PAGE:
There are four primary components that determine a fish feed: Water level, wind velocity and direction, air pressure and water temperature.
Keep a log of those hot bites and how they relate to these four components, and with some hard work, you will begin to think like a fish. Or fish like you think.
Some anglers who keep logs of these variables and how they relate to a feed say it’s the best way to not only predict a fish bite, but to become a master angler.
The NOAA Web site has the information for these variables in different regions.
But it will take some work, some paper and a pen (or preferably a pencil in the event it rains on the boat) to take notes.
During a trip, record what time — in hours and minutes — the fish were biting. Back home, check the NOAA web site and see what the four variables were during the feed. Notices any changes just before the feed in the barometer, wind speed and direction or tide. Sometimes, the water temperature drops a couple degrees, triggering a feed.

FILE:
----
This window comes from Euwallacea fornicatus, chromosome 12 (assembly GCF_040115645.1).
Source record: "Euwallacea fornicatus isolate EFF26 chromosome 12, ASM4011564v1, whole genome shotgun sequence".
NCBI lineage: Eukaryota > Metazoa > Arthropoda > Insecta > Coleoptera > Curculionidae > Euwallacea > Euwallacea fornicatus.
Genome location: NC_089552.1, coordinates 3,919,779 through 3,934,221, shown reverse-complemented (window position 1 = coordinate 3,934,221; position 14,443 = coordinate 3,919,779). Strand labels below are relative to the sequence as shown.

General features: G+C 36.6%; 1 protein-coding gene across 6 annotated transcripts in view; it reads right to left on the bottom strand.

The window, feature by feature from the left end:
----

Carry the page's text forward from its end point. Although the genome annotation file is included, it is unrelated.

Capt. Ray Markham of Backwater Promotions has said he had a log going back 15 years, but eventually tossed it because he no longer needed it. The information became etched in his mind as a summary of how to predict a fish feed.
Anglers also should consider water clarity. Fish cannot see a top-water lure, for example, when sediment or particulate cloud the water. Anglers should reel a lure quickly in clear water to ensure the fish cannot get a good look at the lure.
To prevent short strike in the event a fish such as a snook cannot get a solid take on the lure, get a 12-inch piece of monofilament and tie it to the straight part of the treble hook at the back of the lure. Tie on a Clousser Minnow or Lefty’s Deceiver, for example, about 2 inches long, at the end of the line.
When the fish short-strikes the lure, stop reeling. The fish will see the fly falling down to its level. When the fly falls, give it a small twitch and wait for the fish to strike again.
Consider the conditions, and after many years of records, friends can wonder where all that knowledge came from.